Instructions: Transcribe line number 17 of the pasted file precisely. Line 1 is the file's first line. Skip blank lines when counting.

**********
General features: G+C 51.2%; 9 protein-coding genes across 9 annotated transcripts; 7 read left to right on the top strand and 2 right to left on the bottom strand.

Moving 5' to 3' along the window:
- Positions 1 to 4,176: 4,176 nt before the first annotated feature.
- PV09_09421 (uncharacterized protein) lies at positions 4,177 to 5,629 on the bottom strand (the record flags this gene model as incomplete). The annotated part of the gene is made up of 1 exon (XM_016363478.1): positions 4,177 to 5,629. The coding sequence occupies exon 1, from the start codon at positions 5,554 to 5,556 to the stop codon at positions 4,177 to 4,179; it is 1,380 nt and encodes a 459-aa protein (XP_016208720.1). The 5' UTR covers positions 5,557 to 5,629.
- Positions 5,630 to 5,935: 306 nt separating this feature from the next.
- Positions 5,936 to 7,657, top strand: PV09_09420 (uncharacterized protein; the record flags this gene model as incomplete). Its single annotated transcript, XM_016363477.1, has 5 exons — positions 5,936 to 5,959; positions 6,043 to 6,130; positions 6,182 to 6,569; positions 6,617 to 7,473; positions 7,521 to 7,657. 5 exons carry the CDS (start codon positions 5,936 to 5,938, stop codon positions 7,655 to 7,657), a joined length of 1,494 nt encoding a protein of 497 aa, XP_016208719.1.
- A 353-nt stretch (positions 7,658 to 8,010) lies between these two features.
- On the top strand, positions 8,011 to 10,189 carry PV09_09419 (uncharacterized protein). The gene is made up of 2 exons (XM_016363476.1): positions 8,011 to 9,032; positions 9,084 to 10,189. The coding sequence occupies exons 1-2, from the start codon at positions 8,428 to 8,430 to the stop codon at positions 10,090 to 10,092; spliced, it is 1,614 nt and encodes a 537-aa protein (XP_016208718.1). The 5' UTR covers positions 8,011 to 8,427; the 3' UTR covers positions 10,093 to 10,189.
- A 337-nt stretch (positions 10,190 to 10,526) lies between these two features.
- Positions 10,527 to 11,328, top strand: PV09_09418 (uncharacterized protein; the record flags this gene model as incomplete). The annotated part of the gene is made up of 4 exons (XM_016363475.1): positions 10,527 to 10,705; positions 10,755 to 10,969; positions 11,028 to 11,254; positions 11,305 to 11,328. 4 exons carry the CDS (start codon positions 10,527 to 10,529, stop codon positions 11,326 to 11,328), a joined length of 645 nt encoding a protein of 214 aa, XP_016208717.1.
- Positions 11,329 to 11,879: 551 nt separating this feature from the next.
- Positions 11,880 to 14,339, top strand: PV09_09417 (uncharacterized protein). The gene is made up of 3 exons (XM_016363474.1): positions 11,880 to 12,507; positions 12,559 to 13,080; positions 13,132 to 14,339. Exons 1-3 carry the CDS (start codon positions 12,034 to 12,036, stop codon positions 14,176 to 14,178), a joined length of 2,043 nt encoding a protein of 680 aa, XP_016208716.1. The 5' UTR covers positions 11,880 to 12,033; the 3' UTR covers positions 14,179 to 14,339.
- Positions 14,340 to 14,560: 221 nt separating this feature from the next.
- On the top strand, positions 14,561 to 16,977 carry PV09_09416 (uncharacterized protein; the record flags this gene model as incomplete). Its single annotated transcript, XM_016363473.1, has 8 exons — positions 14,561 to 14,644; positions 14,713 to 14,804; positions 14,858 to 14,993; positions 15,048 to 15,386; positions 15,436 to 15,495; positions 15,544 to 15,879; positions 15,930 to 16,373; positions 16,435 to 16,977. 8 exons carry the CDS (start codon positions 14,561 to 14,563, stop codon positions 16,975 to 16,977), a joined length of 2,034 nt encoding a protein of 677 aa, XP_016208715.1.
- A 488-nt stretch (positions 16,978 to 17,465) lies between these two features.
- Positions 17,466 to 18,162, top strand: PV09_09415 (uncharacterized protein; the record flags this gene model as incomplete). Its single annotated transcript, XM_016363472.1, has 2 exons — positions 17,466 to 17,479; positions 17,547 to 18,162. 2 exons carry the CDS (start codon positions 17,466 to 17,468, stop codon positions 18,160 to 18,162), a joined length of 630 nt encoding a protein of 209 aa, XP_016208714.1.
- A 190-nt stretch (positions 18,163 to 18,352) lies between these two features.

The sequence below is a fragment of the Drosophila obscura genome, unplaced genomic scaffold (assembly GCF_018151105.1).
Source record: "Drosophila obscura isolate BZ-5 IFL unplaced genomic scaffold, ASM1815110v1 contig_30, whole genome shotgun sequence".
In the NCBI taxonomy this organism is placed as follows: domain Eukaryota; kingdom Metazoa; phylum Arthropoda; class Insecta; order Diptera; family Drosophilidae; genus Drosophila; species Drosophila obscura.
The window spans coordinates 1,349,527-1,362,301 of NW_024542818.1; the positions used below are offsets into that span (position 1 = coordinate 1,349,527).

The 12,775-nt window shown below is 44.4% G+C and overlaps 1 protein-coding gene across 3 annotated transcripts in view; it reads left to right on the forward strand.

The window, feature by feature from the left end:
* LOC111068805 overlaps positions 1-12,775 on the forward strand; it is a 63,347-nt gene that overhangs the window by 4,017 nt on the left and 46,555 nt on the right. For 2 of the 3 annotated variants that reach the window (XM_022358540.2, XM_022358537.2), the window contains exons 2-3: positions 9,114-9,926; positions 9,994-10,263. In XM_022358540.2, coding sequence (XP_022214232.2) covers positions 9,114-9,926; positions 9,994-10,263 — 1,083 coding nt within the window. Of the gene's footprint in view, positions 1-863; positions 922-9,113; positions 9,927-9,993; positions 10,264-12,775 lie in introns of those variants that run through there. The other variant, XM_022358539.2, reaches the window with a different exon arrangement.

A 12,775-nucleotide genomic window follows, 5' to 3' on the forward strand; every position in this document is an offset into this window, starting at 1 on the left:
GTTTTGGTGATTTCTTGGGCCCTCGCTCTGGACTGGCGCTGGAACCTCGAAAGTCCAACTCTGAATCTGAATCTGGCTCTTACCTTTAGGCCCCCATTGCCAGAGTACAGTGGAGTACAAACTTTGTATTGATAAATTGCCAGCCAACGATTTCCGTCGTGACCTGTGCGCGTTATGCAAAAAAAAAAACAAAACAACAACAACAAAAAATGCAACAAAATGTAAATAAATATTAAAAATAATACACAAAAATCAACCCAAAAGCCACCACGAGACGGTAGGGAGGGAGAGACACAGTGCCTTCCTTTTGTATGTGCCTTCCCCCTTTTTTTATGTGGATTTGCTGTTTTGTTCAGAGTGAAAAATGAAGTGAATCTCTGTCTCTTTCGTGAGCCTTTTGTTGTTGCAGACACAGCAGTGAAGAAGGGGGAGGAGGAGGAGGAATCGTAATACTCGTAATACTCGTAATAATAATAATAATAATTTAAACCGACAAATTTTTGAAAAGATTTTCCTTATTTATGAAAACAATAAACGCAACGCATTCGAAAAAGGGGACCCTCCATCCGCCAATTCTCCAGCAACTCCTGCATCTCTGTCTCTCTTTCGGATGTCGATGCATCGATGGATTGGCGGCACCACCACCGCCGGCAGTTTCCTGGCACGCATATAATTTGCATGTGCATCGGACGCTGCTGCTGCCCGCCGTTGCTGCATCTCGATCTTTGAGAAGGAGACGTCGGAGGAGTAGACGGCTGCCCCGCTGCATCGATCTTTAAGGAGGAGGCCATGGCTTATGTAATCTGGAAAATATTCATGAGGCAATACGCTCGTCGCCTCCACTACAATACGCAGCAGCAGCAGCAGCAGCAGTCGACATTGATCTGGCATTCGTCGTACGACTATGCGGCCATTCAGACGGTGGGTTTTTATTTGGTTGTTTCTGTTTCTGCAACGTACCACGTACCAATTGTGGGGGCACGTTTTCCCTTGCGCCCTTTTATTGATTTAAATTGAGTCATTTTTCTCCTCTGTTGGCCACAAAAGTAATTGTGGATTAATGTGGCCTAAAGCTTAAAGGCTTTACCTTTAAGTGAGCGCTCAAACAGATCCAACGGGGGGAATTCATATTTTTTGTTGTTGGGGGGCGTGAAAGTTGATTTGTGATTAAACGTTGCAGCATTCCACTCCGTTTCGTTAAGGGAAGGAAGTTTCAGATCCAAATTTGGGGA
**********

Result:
- A 190-nt stretch (positions 18,163 to 18,352) lies between these two features.